• Built in 3" backing plate
  • Rupes Yellow Polishing Foam Pad - 4"
  • 400 watt output
  • Orbit Size: 12 mm
  • Machine Weight: 5.07 lbs
  • Speed control soft start to prevent product sling
  • Electronic speed control maintains constant speed
  • New ergonomic front handle
  • 1 year warranty
  • Made in Italy
Meguiar's G110v2
Meguiar's G110v2
Random orbital
  1. 1,800 OPM
  2. 2,800 OPM
  3. 3,800 OPM
  4. 4,800 OPM
  5. 5,800 OPM
  6. 6,800 OPM
  • Meguiar's canvas bag
  • W68DA Soft Buff 2.0 DA 6" Backing Plate
  • 5.5 lbs
  • Thread size: 5/16" - 24
  • 45 degree exit cord
  • Easy side-port access for quick brush changes same as most professional rotary buffers
  • Upgraded extended wear brushes
  • New rubber cord with upgraded cord assembly
  • Internal feedback circuit increases torque when downward pressure is applied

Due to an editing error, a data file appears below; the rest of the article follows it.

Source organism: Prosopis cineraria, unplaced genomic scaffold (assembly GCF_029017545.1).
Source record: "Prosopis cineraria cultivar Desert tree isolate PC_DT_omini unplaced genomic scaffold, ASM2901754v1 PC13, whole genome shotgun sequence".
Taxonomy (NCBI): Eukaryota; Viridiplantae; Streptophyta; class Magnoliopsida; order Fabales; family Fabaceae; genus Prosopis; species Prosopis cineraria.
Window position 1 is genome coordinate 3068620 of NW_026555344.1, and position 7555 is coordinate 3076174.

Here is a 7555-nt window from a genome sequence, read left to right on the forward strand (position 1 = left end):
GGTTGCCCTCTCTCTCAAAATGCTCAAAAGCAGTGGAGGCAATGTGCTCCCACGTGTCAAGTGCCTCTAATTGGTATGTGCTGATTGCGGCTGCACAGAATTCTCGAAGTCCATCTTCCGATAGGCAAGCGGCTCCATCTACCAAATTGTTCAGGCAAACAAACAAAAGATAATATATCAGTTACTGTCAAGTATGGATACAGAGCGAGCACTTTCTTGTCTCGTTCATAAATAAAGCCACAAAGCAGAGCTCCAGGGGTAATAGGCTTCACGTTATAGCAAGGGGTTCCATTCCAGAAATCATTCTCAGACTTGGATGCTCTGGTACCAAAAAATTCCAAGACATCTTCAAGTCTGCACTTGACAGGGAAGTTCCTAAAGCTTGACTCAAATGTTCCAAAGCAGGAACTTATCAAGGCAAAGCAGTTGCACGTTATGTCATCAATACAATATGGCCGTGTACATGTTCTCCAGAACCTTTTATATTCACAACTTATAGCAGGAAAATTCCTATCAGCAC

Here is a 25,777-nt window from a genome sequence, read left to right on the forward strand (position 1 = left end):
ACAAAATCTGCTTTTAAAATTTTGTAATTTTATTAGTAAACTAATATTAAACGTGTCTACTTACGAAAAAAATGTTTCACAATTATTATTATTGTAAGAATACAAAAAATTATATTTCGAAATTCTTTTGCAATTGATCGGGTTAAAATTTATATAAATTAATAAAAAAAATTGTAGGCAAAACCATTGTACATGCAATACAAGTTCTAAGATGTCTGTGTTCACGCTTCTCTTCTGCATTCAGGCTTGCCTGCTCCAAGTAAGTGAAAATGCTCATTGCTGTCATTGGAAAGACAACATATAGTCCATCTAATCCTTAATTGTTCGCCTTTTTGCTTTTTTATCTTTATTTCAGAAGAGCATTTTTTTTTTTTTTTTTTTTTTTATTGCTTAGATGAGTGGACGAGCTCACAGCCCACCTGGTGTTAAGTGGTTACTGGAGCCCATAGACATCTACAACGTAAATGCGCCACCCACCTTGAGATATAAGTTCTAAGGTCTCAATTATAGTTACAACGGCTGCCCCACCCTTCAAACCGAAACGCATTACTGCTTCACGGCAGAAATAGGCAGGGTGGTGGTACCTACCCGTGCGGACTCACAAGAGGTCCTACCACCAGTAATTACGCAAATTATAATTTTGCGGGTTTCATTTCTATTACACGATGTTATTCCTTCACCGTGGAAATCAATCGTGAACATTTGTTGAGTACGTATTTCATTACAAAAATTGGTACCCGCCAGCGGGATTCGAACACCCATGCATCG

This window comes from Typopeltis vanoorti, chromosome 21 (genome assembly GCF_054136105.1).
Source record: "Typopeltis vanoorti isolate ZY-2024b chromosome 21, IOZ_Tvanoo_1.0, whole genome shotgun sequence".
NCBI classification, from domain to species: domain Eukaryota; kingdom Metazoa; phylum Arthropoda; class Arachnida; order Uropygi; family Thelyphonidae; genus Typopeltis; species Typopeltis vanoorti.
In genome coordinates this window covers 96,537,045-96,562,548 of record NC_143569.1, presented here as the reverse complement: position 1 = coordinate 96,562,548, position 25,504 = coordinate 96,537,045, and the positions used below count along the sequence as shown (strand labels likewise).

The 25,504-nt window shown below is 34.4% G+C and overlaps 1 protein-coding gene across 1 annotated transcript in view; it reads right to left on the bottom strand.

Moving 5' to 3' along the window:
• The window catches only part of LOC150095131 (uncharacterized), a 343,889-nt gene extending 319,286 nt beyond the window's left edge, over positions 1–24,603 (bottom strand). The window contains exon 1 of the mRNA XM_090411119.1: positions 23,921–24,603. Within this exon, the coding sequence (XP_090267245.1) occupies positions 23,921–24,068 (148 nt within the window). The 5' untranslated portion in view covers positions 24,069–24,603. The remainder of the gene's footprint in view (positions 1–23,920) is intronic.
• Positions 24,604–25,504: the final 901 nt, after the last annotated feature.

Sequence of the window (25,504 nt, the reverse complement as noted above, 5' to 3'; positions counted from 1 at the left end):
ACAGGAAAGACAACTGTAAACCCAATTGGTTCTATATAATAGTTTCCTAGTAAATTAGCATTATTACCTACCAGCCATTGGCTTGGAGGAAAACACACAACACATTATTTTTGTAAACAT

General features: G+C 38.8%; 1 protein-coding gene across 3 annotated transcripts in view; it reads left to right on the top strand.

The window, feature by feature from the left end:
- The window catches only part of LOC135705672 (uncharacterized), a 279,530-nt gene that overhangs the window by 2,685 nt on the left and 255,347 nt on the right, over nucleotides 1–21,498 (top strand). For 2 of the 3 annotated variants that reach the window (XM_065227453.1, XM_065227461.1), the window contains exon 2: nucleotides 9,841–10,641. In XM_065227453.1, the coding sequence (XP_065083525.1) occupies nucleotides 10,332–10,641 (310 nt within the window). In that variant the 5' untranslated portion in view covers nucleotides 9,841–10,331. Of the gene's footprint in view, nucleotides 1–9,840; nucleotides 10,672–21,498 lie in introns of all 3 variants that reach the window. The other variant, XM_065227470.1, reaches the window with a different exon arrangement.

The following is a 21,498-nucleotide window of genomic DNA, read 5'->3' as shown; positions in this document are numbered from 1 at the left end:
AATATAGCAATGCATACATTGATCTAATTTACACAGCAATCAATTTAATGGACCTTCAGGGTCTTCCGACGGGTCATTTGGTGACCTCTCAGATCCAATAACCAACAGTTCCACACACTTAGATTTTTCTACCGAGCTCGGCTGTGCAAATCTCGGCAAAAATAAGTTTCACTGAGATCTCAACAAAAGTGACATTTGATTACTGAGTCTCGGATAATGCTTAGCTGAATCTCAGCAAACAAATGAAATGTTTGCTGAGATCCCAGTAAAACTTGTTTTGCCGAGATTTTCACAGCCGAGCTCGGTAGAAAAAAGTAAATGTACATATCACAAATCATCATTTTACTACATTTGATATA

Griot's Garage 6 inch 3rd Generation
Griot's Garage 6" 3rd Gen.
Random orbital
  1. 2,500 OPM
  2. 3,360 OPM
  3. 4,220 OPM
  4. 5,080 OPM
  5. 5,940 OPM
  6. 6,800 OPM
6" DA backing plate included
  • Powerful 7-Amp, 850-Watt Motor
  • 2,500 - 6,800 OPM
  • Variable Speed, Wider RPM Range
  • Wider 5/16" orbit pattern for faster and better results
  • Ergonomic Adjustable Handle
  • Available with 10' or 25' cord
  • Lifetime Warranty from Griot's
Griot's Garage 3 inch
Griot's Garage 3"
Random orbital 3,500 to 10,000 OPM 3" DA backing plate included
  • 240 Watt motor
  • 3,500 - 10,000 OPM
  • Soft start, constant speed feature
  • An ergonomic built-in grip at the head of the unit
  • Heavy duty cord
  • Steel bevel gear drive for smoother operation
  • A standard style backing plate with a 5/16" shaft
  • Lifetime Warranty from Griot's
Flex XC 3401 VRG